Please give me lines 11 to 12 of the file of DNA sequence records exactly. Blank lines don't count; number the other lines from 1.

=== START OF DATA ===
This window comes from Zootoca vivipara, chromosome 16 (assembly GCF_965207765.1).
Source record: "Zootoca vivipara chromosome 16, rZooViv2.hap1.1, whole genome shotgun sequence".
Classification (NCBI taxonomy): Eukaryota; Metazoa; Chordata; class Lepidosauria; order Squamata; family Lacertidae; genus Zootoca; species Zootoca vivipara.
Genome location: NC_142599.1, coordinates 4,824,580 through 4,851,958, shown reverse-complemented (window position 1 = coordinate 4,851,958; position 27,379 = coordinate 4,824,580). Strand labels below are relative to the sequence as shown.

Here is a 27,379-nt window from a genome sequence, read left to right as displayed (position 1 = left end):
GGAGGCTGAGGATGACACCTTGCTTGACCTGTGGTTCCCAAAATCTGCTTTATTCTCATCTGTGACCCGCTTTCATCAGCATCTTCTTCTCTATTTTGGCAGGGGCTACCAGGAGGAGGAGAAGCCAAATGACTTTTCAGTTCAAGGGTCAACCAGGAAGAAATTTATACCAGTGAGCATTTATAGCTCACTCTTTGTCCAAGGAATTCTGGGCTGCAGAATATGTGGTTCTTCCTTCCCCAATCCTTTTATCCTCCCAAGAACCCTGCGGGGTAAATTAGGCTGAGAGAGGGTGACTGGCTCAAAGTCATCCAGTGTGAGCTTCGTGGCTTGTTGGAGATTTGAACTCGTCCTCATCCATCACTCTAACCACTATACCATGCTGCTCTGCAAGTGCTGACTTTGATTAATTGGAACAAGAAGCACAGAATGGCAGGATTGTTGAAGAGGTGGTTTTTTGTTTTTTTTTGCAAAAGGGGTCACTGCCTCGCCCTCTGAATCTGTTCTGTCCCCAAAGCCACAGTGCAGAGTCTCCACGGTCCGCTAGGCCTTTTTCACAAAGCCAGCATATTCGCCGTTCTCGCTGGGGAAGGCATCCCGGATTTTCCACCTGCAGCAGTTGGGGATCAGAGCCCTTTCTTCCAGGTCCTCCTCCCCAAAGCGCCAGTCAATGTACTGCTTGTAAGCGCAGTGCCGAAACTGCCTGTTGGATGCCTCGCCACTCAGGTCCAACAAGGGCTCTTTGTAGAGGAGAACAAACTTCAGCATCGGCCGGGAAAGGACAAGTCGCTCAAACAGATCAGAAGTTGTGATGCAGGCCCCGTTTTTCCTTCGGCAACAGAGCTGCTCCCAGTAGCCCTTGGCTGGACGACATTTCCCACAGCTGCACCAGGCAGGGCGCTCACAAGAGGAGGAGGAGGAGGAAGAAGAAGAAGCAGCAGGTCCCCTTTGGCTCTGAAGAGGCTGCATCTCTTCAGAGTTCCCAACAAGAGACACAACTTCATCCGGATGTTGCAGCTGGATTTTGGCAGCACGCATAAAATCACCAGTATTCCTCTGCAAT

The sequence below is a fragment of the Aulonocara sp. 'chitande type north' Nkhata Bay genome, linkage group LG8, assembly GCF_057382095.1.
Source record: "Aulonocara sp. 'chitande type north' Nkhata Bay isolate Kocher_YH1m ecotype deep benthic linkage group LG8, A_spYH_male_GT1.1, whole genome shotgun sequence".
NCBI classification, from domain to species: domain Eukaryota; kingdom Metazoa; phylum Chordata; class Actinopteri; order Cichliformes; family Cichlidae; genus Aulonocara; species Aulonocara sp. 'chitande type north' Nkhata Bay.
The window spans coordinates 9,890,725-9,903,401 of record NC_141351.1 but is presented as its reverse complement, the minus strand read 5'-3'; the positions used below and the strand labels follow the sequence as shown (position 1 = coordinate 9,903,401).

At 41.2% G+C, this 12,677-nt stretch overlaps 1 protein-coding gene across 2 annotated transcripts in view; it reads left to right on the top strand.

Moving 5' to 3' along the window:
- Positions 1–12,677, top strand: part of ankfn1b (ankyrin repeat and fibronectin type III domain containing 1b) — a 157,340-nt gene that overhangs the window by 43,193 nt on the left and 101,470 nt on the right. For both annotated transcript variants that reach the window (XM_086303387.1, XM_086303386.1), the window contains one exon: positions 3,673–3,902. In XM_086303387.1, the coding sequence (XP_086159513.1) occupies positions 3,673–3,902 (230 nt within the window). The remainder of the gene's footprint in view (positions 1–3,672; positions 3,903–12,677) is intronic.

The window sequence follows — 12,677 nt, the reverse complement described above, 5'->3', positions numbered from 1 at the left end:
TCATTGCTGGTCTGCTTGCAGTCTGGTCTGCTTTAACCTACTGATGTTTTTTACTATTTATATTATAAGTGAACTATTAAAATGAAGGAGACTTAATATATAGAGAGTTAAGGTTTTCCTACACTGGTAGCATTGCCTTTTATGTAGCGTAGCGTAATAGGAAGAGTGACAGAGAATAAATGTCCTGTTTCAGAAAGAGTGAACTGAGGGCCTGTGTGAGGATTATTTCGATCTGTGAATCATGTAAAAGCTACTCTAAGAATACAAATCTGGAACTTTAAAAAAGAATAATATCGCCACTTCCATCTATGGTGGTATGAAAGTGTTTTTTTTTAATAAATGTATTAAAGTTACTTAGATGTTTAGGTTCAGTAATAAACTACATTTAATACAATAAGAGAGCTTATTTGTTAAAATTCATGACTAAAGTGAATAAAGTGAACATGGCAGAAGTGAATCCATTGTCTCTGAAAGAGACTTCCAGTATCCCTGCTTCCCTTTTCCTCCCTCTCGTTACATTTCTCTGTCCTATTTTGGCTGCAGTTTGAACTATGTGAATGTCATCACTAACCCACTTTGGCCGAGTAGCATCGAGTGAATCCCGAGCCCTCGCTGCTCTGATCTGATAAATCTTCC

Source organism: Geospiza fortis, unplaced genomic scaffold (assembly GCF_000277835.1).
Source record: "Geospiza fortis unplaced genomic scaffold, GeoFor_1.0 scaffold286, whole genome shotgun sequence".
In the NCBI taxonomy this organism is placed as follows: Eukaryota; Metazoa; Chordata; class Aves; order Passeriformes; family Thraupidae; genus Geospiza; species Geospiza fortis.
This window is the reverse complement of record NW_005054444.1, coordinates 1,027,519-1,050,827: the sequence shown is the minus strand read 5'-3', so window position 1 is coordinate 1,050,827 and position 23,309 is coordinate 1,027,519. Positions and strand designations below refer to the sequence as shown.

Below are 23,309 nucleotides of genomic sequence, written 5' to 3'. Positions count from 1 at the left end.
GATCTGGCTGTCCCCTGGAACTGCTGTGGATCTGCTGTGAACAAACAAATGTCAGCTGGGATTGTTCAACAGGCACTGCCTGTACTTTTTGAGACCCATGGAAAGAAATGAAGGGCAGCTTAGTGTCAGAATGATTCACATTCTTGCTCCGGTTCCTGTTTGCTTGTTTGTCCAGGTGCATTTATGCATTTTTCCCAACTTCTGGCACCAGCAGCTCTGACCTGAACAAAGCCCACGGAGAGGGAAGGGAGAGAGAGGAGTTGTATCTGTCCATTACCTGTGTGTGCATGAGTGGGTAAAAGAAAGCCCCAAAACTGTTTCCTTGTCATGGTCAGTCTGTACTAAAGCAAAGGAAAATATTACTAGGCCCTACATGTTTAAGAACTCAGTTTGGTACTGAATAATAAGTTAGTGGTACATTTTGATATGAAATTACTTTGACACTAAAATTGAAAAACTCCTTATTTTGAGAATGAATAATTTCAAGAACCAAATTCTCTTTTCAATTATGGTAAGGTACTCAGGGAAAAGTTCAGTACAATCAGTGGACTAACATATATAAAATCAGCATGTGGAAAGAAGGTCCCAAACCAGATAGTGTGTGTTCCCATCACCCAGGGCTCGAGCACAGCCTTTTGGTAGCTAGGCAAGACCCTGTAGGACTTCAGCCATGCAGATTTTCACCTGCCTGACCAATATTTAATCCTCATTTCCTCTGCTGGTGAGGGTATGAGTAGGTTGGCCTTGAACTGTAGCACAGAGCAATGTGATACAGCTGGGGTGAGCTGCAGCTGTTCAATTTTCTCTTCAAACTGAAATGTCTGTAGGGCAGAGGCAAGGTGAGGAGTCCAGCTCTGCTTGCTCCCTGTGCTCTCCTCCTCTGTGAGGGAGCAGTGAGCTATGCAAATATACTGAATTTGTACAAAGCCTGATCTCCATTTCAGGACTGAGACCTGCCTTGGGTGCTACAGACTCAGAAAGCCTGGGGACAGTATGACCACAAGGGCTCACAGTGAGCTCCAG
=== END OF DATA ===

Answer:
At 41.2% G+C, this 12,677-nt stretch overlaps 1 protein-coding gene across 2 annotated transcripts in view; it reads left to right on the top strand.

Moving 5' to 3' along the window: